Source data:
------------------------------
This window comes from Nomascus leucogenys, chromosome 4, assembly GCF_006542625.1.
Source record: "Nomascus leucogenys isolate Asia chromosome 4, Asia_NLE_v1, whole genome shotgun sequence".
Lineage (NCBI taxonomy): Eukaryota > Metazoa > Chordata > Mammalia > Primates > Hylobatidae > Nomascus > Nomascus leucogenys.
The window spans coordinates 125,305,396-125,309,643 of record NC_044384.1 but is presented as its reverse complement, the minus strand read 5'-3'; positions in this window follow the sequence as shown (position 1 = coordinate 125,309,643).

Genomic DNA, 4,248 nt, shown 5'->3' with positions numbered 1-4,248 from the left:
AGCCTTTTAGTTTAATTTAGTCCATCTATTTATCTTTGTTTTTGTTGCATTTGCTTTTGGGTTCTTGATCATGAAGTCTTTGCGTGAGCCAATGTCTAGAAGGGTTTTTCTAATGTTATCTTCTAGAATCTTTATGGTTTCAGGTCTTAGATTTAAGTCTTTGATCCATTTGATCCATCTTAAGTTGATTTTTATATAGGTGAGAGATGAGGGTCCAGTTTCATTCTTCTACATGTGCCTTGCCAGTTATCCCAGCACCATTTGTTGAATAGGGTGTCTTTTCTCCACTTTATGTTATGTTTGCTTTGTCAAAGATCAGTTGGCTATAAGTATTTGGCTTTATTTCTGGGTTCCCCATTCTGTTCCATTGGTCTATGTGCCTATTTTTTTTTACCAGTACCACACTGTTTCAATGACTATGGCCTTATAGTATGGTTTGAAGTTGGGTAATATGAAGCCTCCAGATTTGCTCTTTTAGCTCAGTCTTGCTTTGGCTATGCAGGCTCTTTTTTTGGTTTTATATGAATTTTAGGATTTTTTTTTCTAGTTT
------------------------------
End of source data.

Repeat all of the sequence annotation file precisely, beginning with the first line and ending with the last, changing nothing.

This window comes from Nomascus leucogenys, chromosome 4, assembly GCF_006542625.1.
Source record: "Nomascus leucogenys isolate Asia chromosome 4, Asia_NLE_v1, whole genome shotgun sequence".
Lineage (NCBI taxonomy): Eukaryota > Metazoa > Chordata > Mammalia > Primates > Hylobatidae > Nomascus > Nomascus leucogenys.
The window spans coordinates 125,305,396-125,309,643 of record NC_044384.1 but is presented as its reverse complement, the minus strand read 5'-3'; positions in this window follow the sequence as shown (position 1 = coordinate 125,309,643).

Genomic DNA, 4,248 nt, shown 5'->3' with positions numbered 1-4,248 from the left:
AGCCTTTTAGTTTAATTTAGTCCATCTATTTATCTTTGTTTTTGTTGCATTTGCTTTTGGGTTCTTGATCATGAAGTCTTTGCGTGAGCCAATGTCTAGAAGGGTTTTTCTAATGTTATCTTCTAGAATCTTTATGGTTTCAGGTCTTAGATTTAAGTCTTTGATCCATTTGATCCATCTTAAGTTGATTTTTATATAGGTGAGAGATGAGGGTCCAGTTTCATTCTTCTACATGTGCCTTGCCAGTTATCCCAGCACCATTTGTTGAATAGGGTGTCTTTTCTCCACTTTATGTTATGTTTGCTTTGTCAAAGATCAGTTGGCTATAAGTATTTGGCTTTATTTCTGGGTTCCCCATTCTGTTCCATTGGTCTATGTGCCTATTTTTTTTTACCAGTACCACACTGTTTCAATGACTATGGCCTTATAGTATGGTTTGAAGTTGGGTAATATGAAGCCTCCAGATTTGCTCTTTTAGCTCAGTCTTGCTTTGGCTATGCAGGCTCTTTTTTTGGTTTTATATGAATTTTAGGATTTTTTTTTCTAGTTT